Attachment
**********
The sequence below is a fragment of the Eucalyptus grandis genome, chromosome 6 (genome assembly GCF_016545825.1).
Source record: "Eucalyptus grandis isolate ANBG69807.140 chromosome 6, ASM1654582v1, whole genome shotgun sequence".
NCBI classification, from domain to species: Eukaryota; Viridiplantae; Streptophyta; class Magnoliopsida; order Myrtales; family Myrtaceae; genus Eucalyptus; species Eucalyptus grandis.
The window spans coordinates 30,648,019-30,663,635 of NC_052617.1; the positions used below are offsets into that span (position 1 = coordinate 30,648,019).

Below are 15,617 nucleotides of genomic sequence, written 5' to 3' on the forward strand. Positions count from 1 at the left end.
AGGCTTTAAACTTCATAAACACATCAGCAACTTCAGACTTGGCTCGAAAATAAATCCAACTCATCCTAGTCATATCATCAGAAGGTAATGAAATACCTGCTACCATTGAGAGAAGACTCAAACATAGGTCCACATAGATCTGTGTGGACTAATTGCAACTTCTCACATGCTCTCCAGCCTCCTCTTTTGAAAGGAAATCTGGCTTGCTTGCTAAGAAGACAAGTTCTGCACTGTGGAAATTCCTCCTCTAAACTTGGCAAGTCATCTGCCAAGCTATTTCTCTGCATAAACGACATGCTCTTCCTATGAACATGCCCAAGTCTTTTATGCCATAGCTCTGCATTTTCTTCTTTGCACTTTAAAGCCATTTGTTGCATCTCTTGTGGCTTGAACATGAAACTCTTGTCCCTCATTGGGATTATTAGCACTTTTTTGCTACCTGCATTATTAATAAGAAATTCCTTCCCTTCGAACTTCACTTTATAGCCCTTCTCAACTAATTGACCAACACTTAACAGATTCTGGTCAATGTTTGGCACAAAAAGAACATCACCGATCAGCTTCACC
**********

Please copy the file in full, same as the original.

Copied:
The sequence below is a fragment of the Eucalyptus grandis genome, chromosome 6 (genome assembly GCF_016545825.1).
Source record: "Eucalyptus grandis isolate ANBG69807.140 chromosome 6, ASM1654582v1, whole genome shotgun sequence".
NCBI classification, from domain to species: Eukaryota; Viridiplantae; Streptophyta; class Magnoliopsida; order Myrtales; family Myrtaceae; genus Eucalyptus; species Eucalyptus grandis.
The window spans coordinates 30,648,019-30,663,635 of NC_052617.1; the positions used below are offsets into that span (position 1 = coordinate 30,648,019).

Below are 15,617 nucleotides of genomic sequence, written 5' to 3' on the forward strand. Positions count from 1 at the left end.
AGGCTTTAAACTTCATAAACACATCAGCAACTTCAGACTTGGCTCGAAAATAAATCCAACTCATCCTAGTCATATCATCAGAAGGTAATGAAATACCTGCTACCATTGAGAGAAGACTCAAACATAGGTCCACATAGATCTGTGTGGACTAATTGCAACTTCTCACATGCTCTCCAGCCTCCTCTTTTGAAAGGAAATCTGGCTTGCTTGCTAAGAAGACAAGTTCTGCACTGTGGAAATTCCTCCTCTAAACTTGGCAAGTCATCTGCCAAGCTATTTCTCTGCATAAACGACATGCTCTTCCTATGAACATGCCCAAGTCTTTTATGCCATAGCTCTGCATTTTCTTCTTTGCACTTTAAAGCCATTTGTTGCATCTCTTGTGGCTTGAACATGAAACTCTTGTCCCTCATTGGGATTATTAGCACTTTTTTGCTACCTGCATTATTAATAAGAAATTCCTTCCCTTCGAACTTCACTTTATAGCCCTTCTCAACTAATTGACCAACACTTAACAGATTCTGGTCAATGTTTGGCACAAAAAGAACATCACCGATCAGCTTCACC